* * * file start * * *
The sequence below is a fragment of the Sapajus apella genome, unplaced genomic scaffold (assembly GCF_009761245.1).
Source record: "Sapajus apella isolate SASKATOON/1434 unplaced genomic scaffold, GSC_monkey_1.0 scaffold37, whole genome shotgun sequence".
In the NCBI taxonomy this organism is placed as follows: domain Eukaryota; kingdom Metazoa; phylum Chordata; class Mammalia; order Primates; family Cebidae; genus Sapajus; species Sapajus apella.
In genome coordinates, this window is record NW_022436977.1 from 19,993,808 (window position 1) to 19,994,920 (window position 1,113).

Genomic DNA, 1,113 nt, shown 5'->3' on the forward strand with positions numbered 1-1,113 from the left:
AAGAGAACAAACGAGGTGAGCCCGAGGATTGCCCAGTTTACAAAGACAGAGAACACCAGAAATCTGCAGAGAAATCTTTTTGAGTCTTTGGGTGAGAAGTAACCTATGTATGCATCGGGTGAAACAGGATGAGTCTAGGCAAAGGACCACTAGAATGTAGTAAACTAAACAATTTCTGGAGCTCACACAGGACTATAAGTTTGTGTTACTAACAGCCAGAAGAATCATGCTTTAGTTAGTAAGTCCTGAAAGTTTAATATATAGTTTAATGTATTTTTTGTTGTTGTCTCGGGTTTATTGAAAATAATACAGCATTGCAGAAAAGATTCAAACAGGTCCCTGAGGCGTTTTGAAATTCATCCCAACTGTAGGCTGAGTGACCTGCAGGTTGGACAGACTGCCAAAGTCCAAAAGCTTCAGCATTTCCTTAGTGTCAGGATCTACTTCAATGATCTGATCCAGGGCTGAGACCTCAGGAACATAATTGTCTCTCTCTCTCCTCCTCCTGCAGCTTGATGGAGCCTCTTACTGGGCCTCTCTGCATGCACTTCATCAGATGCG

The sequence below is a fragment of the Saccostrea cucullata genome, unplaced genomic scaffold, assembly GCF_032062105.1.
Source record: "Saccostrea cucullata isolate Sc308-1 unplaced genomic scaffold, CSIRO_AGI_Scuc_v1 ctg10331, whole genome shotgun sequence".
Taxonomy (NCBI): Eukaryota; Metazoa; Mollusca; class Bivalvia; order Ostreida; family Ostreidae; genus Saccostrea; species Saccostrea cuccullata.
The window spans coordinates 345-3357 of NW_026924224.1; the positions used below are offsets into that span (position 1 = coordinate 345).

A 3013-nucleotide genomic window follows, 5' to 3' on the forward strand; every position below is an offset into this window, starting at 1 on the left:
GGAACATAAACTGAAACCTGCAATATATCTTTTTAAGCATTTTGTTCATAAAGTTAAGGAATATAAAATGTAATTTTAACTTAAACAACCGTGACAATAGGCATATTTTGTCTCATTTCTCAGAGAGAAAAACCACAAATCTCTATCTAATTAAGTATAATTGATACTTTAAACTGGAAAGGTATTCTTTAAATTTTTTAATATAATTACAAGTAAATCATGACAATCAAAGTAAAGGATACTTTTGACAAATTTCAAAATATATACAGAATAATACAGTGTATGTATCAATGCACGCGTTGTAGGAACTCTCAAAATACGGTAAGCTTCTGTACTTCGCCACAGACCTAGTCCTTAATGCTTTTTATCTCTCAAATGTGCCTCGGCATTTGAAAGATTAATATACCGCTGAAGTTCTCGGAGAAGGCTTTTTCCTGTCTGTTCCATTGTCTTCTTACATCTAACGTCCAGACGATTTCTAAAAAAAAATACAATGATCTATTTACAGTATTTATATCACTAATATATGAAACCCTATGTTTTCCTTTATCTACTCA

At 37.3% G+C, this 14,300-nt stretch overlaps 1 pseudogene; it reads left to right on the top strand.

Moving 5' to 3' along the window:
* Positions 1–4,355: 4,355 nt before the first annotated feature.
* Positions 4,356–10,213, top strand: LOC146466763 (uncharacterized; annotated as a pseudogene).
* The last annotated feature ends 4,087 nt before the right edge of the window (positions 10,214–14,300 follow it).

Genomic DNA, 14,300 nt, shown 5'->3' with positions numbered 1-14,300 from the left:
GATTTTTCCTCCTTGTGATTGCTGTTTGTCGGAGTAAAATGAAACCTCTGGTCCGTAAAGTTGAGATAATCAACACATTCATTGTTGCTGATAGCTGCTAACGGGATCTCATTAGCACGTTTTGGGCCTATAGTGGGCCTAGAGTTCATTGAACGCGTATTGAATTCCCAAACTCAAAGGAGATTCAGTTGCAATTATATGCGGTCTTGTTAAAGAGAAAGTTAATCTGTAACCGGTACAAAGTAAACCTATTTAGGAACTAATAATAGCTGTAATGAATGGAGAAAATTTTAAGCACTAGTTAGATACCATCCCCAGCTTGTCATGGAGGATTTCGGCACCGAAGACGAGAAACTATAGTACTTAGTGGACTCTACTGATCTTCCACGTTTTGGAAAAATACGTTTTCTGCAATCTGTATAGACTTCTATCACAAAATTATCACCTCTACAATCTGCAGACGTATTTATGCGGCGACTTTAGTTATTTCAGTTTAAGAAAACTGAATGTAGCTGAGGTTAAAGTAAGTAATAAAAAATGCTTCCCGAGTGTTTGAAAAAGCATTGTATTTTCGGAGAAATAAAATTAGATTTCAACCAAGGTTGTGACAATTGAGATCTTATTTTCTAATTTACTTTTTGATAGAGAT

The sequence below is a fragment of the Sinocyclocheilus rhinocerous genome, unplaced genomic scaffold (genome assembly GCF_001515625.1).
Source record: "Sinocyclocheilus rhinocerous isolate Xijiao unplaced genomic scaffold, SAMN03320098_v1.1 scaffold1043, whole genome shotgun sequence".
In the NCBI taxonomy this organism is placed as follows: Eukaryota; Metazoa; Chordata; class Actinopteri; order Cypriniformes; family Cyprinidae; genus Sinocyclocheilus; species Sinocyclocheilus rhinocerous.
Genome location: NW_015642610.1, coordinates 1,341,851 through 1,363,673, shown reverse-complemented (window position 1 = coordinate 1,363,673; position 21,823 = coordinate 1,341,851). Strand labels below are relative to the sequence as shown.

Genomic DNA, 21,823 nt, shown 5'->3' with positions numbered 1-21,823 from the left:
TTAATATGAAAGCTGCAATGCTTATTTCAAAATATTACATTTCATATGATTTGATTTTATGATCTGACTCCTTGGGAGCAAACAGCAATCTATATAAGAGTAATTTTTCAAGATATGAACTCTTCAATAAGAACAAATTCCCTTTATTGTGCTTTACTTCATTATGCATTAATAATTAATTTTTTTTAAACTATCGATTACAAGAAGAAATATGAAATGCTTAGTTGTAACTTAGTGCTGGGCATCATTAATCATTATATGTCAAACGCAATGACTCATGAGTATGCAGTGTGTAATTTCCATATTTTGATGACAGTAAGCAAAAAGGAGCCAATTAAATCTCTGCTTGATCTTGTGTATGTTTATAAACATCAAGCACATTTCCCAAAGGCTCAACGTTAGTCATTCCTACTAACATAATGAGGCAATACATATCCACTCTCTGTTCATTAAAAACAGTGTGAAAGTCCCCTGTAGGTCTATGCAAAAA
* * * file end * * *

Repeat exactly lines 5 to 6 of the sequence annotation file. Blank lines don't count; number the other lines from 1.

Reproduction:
Genomic DNA, 1,113 nt, shown 5'->3' on the forward strand with positions numbered 1-1,113 from the left:
AAGAGAACAAACGAGGTGAGCCCGAGGATTGCCCAGTTTACAAAGACAGAGAACACCAGAAATCTGCAGAGAAATCTTTTTGAGTCTTTGGGTGAGAAGTAACCTATGTATGCATCGGGTGAAACAGGATGAGTCTAGGCAAAGGACCACTAGAATGTAGTAAACTAAACAATTTCTGGAGCTCACACAGGACTATAAGTTTGTGTTACTAACAGCCAGAAGAATCATGCTTTAGTTAGTAAGTCCTGAAAGTTTAATATATAGTTTAATGTATTTTTTGTTGTTGTCTCGGGTTTATTGAAAATAATACAGCATTGCAGAAAAGATTCAAACAGGTCCCTGAGGCGTTTTGAAATTCATCCCAACTGTAGGCTGAGTGACCTGCAGGTTGGACAGACTGCCAAAGTCCAAAAGCTTCAGCATTTCCTTAGTGTCAGGATCTACTTCAATGATCTGATCCAGGGCTGAGACCTCAGGAACATAATTGTCTCTCTCTCTCCTCCTCCTGCAGCTTGATGGAGCCTCTTACTGGGCCTCTCTGCATGCACTTCATCAGATGCG